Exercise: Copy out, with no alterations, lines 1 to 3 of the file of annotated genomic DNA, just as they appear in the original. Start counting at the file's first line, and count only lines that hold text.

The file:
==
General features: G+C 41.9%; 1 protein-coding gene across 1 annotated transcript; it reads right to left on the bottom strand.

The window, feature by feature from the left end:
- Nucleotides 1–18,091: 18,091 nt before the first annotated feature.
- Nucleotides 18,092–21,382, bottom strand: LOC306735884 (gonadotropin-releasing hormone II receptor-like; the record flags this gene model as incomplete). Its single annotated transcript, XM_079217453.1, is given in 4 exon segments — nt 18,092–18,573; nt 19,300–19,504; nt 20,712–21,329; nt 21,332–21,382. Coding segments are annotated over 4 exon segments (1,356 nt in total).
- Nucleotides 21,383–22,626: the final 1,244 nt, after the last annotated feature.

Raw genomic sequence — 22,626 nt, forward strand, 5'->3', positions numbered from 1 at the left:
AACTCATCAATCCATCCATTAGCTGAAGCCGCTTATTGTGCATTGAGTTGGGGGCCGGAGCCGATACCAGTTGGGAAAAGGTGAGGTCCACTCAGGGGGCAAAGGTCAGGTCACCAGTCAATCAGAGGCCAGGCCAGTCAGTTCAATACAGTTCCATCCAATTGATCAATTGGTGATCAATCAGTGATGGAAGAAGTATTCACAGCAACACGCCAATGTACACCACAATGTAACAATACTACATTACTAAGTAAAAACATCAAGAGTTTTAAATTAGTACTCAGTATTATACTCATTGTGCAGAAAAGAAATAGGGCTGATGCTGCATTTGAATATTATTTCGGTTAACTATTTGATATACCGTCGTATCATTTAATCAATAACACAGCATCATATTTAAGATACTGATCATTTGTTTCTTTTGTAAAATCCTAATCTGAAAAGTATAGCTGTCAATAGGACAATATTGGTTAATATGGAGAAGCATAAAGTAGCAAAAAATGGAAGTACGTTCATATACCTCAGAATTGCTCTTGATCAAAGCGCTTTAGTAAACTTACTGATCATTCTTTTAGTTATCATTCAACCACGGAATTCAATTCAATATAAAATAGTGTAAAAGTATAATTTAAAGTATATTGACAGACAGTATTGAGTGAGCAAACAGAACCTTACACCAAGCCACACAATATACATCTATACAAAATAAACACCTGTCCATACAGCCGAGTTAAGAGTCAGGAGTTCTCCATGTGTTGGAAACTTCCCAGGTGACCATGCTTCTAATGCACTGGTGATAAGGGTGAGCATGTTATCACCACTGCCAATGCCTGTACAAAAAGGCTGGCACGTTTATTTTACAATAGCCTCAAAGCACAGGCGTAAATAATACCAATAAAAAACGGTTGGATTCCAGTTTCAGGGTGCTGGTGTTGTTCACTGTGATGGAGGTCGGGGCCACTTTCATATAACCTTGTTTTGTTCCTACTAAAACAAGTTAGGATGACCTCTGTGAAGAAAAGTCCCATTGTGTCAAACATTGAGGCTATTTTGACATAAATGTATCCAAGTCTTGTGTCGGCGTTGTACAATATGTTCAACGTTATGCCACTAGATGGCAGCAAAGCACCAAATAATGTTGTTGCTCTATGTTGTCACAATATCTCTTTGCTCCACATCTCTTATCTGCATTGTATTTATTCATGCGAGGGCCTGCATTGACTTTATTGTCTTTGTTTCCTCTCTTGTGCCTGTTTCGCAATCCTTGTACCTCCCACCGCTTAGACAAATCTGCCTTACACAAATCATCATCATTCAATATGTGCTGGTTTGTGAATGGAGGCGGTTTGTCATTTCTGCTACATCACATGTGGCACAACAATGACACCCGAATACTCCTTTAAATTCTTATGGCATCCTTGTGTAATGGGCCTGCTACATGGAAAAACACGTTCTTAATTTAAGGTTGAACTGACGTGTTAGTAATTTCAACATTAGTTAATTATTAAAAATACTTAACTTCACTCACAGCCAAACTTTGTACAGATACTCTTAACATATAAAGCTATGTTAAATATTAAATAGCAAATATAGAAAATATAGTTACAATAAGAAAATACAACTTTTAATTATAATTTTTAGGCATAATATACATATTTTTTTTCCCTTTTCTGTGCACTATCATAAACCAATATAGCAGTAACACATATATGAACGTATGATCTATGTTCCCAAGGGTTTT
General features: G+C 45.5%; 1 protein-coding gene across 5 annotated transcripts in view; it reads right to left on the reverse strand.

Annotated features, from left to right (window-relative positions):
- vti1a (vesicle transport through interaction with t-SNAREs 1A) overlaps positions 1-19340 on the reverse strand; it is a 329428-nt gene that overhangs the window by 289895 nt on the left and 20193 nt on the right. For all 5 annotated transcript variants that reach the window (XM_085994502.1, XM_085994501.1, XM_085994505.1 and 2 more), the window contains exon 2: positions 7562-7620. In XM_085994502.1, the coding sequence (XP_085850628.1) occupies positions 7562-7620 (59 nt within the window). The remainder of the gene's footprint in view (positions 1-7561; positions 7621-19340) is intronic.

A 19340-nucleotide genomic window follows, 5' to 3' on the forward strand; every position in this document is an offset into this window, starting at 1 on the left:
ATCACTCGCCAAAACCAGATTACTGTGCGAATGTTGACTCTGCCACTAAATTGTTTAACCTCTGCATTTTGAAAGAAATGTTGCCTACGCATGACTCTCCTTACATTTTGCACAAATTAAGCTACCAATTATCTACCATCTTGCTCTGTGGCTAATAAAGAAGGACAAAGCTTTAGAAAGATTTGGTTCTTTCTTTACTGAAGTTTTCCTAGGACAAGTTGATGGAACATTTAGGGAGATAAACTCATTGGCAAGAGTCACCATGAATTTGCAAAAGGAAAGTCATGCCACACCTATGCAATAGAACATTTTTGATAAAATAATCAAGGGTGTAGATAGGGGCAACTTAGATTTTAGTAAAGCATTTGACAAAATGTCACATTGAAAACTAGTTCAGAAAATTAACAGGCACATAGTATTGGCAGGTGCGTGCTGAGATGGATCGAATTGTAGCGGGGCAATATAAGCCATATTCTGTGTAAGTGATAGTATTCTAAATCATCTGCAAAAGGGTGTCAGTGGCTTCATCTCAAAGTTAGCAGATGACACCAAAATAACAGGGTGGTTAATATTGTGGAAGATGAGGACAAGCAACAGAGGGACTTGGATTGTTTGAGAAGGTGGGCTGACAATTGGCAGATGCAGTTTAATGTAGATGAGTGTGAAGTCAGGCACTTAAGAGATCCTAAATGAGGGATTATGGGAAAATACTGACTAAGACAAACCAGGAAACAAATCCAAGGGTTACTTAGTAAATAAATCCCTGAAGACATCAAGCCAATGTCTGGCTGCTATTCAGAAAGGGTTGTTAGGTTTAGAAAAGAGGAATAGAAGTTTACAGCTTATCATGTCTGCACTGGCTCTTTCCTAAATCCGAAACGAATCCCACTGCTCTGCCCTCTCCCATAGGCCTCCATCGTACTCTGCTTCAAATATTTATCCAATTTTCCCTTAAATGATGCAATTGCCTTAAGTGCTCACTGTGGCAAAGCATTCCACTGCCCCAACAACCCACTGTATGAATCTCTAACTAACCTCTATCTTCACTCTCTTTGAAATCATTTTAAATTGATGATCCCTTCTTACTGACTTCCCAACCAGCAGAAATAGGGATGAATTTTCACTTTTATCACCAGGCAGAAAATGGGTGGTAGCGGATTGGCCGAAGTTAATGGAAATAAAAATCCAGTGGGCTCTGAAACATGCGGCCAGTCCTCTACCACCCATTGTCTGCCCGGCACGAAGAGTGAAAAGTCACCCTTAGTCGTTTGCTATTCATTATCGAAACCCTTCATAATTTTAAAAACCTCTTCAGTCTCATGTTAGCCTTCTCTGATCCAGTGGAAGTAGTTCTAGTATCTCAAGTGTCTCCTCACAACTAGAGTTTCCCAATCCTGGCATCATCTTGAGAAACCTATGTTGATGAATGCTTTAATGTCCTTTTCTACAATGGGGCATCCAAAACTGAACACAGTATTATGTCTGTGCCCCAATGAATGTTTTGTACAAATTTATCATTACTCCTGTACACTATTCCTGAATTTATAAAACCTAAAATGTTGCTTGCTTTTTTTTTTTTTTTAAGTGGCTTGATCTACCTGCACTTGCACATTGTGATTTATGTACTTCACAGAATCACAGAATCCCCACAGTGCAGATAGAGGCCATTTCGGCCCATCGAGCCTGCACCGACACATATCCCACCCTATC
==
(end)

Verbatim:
General features: G+C 41.9%; 1 protein-coding gene across 1 annotated transcript; it reads right to left on the bottom strand.

The window, feature by feature from the left end:
- Nucleotides 1–18,091: 18,091 nt before the first annotated feature.